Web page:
Petticrew, M., Maani, N., Pettigre, L., Rutter, H., & van Schalkwyk, M. C. (2020). Dark Nudges and Sludge in Big Alcohol: Behavioral Economics, Cognitive Biases, and Alcohol Industry Corporate Social Responsibility.
Context: “Nudges” and other behavioral economic approaches exploit common cognitive biases (systematic errors in thought processes) in order to influence behavior and decision-making. Nudges that encourage the consumption of harmful products (for example, by exploiting gamblers’ cognitive biases) have been termed “dark nudges.” The term “sludge” has also been used to describe strategies that utilize cognitive biases to make behavior change harder. This study aimed to identify whether dark nudges and sludge are used by alcohol industry (AI)–funded corporate social responsibility (CSR) organizations, and, if so, to determine how they align with existing nudge conceptual frameworks. This information would aid their identification and mitigation by policymak- ers, researchers, and civil society.
Methods: We systematically searched websites and materials of AI CSR or- ganizations (e.g., IARD, Drinkaware, Drinkwise, Éduc’alcool); examples were coded by independent raters and categorized for further analysis.
Findings: Dark nudges appear to be used in AI communications about “responsible drinking.” The approaches include social norming (telling consumers that “most people” are drinking) and priming drinkers by offering verbal and pictorial cues to drink, while simultaneously appearing to warn about alcohol harms. Sludge, such as the use of particular fonts, colors, and design layouts, appears to use cognitive biases to make health-related information about the harms of al- cohol difficult to access, and enhances exposure to misinformation. Nudge-type mechanisms also underlie AI mixed messages, in particular alternative causa- tion arguments, which propose nonalcohol causes of alcohol harms.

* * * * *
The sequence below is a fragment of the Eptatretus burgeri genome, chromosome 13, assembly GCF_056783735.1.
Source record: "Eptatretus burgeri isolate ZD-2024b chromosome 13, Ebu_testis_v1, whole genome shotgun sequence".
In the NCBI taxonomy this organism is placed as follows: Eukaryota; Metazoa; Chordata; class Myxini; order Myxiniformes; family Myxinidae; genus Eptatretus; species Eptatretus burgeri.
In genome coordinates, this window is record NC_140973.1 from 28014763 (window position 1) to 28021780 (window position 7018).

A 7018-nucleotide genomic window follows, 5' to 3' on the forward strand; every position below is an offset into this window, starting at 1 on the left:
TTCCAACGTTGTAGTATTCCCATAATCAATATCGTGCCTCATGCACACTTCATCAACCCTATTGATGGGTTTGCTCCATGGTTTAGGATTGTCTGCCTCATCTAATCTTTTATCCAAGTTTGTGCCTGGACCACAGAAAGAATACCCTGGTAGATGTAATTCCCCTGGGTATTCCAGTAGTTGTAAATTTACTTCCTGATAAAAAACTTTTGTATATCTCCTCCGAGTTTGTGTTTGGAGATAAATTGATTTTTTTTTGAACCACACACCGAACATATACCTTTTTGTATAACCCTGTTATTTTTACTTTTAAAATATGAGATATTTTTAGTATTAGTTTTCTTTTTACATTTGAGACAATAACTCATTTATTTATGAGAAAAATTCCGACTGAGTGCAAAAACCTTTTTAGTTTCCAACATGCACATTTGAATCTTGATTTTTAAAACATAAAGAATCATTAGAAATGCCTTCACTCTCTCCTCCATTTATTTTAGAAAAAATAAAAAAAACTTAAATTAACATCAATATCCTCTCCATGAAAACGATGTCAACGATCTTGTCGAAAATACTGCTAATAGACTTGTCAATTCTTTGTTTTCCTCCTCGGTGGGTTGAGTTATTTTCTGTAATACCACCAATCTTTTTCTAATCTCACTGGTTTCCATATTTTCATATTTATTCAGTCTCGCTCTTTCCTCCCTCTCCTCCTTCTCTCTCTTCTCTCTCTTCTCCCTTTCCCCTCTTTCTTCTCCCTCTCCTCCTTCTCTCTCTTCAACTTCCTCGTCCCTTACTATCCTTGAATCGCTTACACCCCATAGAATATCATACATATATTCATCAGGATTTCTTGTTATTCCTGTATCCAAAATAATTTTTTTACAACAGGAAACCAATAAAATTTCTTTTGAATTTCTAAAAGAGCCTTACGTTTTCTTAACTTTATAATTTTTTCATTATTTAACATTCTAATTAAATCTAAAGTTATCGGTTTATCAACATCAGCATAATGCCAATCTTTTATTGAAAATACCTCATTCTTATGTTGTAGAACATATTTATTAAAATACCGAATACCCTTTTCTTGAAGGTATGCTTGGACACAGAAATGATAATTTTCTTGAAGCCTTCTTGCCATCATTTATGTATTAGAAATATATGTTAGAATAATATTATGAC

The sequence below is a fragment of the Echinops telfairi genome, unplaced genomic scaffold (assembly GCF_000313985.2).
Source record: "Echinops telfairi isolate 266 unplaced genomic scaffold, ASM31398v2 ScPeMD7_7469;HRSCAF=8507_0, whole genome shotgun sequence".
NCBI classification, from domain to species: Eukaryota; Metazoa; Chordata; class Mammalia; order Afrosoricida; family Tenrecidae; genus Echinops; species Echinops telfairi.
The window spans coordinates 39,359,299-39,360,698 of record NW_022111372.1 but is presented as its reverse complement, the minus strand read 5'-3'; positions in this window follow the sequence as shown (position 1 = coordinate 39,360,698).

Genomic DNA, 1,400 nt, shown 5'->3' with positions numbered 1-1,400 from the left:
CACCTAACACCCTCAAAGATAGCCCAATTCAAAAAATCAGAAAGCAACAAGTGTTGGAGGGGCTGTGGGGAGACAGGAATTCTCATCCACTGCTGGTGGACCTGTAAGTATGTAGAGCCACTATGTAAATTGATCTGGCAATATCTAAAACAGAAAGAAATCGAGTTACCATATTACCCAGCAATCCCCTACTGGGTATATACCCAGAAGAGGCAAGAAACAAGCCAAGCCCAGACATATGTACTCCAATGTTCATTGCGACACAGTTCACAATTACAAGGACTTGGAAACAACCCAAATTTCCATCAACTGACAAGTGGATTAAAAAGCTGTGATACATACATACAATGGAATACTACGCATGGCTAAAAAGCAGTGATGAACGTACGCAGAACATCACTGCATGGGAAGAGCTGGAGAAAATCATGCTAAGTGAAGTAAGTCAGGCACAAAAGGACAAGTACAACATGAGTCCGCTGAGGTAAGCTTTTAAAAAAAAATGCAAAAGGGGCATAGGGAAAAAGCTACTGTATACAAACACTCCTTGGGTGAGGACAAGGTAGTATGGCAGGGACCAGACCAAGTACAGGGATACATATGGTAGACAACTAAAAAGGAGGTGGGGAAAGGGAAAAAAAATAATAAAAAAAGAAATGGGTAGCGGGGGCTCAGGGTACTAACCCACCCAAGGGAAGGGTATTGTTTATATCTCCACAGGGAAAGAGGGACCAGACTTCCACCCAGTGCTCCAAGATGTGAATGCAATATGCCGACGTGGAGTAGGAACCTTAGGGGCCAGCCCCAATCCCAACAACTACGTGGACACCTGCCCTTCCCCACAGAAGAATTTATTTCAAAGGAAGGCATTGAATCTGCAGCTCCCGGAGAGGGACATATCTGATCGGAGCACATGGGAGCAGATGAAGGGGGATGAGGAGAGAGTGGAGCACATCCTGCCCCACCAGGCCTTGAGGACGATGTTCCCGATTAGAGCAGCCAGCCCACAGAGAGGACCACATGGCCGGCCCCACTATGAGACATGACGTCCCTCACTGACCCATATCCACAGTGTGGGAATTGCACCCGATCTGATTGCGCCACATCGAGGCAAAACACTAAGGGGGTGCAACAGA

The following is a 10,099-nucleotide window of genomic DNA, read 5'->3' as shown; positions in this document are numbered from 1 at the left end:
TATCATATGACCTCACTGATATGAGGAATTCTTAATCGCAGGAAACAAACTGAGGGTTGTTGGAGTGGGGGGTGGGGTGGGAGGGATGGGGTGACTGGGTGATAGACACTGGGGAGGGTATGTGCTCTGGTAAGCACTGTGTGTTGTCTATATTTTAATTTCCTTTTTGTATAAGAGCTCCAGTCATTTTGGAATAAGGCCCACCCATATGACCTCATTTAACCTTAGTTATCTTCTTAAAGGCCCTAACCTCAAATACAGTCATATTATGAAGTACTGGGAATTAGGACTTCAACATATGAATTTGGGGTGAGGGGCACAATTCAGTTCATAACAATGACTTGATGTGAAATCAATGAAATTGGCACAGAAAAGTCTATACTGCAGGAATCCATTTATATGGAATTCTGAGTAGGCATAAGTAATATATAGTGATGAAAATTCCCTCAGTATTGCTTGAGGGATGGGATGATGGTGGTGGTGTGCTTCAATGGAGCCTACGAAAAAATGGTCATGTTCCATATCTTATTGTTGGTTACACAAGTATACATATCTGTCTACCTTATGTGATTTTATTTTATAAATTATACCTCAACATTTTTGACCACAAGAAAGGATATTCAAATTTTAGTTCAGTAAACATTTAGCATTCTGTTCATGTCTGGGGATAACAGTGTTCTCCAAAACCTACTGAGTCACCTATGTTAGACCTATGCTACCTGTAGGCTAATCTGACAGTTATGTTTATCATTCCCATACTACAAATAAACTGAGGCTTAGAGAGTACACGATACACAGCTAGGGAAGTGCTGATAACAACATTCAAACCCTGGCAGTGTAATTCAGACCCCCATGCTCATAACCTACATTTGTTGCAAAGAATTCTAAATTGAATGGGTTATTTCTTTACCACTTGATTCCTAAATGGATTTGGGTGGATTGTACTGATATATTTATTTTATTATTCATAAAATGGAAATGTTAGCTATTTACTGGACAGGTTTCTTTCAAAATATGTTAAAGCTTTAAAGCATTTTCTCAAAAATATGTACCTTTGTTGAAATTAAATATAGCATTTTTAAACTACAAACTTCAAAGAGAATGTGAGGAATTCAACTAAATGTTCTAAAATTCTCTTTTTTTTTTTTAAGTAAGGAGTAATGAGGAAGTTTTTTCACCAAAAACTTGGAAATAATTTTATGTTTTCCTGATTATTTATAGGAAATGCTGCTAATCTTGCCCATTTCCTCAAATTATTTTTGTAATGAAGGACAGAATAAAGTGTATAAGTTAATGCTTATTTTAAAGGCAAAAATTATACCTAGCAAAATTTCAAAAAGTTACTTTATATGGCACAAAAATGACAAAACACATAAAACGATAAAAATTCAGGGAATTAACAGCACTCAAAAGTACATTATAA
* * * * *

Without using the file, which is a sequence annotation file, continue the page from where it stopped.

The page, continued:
Conclusions: Alcohol industry CSR bodies use dark nudges and sludge, which utilize consumers’ cognitive biases to promote mixed messages about alcohol harms and to undermine scientific evidence. Policymakers, practitioners, and the public need to be aware of how such techniques are used to nudge consumers toward industry misinformation. The revised typology presented in this article may help with the identification and further analysis of dark nudges and sludge.